Extortion Scam Online Reporting

    http://www.deadiversion.usdoj.gov/pubs/pressreleases/extortion_scam.htm

  • On Monday, June 22, 2015, C.S wrote:

    This just happened to me today using the same name Special Agent Gregory Wilcox but different phone number 202-241-6218. I'm guessing he's using a burner phone. Luckily I figured it out in time. He wanted $2500.

  • On Friday, June 19, 2015, Lance wrote:

    I received a call on my cell phone from DEA Narcotics Special Investigations Unit Los Angeles, Agent Gregory Wilcox, 213-928-2556. Talk about scaring the crap out of me! My brain was saying, "no way this is legit," but his aggressiveness, his terminology, his apparent knowledge, etc., was telling me he was for real. I was in Walmart, of all places. He said he could have Federal Marshalls pick me up immediately and escort me to a Federal Courthouse, OR I can choose to waive my right to be escorted, however I would be immediately placed under surveillance under the Patriot Act....then he went on to explain the Patriot Act. (I chose the latter) He explained this long process where I would be one of 50 people not charged, but in exchange for my written testimony, I would only face some civil fines. I mean, this guy went on and on and on. I thought there was no way somebody could make this stuff up!!!! When I told him I had a camping trip planned for later that day and for the next week he said he was going to terminate the call and I would then be charged. The longer he went on, the more my sense of reason and logic fell apart. He even gave me the name and address of the Federal Courthouse to appear at to make the necessary legal arrangements. He never mentioned paying him, only that I would have to pay some fines once I got to the Federal Courthouse. It was crazy. Only now am I starting to laugh at myself for being so gullible. This guy had a strong east coast, rude, demanding tone about him. He gave me a case number, his badge number, on and on and on. All because I bought some vitamins 8 years ago that were "apparently" prescription and I broke the law. It was nuts! It was one of the craziest things that has ever happened to me. But here is the kicker..... while I was in Walmart he told me that Federal Marshals would be there to pick me up, etc., When I walked out of Walmart there was a police car parked next to my vehicle WITH ITS LIGHTS FLASHING!!!! No joke! I about passed out. As it turned out it was simply a police office giving someone a traffic citation and they had coincidentally stopped behind my vehicle. It was like a bad dream for a minute. What are the chances........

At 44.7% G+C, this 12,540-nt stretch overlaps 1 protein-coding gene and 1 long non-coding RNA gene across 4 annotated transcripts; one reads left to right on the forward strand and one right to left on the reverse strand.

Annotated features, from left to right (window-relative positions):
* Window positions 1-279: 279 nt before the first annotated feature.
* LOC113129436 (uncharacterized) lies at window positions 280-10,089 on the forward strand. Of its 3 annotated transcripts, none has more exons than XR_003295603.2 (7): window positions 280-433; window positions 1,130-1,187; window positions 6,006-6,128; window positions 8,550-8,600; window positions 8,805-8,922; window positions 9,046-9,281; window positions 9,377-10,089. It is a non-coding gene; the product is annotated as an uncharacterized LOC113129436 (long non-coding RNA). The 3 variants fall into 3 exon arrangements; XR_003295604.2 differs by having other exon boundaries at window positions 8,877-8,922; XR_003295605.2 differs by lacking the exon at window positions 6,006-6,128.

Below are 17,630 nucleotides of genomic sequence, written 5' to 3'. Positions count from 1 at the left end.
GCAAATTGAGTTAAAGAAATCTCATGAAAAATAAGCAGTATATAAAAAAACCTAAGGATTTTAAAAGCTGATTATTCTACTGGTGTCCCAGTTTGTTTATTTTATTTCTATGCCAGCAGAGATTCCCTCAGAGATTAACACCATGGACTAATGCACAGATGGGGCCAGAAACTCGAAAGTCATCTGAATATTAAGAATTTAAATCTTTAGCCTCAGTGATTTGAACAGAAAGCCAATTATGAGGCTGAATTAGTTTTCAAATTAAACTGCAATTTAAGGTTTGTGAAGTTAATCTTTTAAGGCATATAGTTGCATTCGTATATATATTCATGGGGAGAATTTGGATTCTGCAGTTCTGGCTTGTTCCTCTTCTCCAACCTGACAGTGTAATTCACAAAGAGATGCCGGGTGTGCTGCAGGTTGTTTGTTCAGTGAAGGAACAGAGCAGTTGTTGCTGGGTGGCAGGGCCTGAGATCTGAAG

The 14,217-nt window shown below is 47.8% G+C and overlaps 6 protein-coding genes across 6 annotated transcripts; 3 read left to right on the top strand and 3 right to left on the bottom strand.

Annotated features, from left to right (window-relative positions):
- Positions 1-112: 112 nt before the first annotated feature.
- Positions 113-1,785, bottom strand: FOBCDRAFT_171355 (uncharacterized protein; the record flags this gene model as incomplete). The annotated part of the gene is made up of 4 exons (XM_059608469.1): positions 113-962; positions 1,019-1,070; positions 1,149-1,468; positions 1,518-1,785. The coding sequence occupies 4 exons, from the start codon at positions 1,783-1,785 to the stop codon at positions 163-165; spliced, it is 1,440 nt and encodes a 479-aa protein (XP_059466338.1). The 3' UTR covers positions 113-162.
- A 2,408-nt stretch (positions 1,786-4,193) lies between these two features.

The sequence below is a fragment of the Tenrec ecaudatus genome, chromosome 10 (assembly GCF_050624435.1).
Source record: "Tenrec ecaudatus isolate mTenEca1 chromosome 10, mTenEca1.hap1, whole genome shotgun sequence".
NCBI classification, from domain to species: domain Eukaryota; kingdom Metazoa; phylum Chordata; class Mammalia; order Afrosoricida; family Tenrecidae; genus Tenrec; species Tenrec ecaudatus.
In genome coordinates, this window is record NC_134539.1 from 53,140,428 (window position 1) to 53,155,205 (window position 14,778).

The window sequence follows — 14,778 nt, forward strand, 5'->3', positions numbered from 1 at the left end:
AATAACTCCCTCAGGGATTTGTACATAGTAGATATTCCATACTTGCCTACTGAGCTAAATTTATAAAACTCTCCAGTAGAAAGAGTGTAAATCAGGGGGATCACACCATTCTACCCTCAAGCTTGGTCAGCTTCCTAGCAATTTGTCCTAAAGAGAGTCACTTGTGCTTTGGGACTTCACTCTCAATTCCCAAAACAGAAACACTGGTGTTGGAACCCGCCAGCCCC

• On Saturday, May 23, 2015, MR Sal wrote:

    hi did anyone gotta call from 3018366375 ,he gave me 877 number as well , his name was Michael Kurson he called me on my cell and left em a massage that he is from DEA Baltimore and investigation officer and his agent will come to my door and to arrest me as in 2010 i bought prescription drug and i am a regular buyer , its weird he was pronouncing my name , but weird thing is i do get a call form usa and may be India and they sale drugs on phone and ask me to buy ..this guy said there is fine for 20000 us dollars =plus i have ot be impression for 2 months in Baltimore...very scary ...

  • On Wednesday, April 22, 2015, Dory wrote:

    I received a call yesterday from Special Agent John Anderson, DEA. He left a message. He called again this morning. This time, I actually talked to him. He had information about me, like my address, phone, and that I had ordered a certain medication online on February 23, 2007. I am only 40 years old, and I know that these scams take place. But, he was extremely convincing. When I told him I had SLED (SC Law Enforcement Division) looking into it, he didn't back down. He told me that DEA agents would be at my home to arrest me within 10 minutes. It was very scary how much info he had about me that was accurate!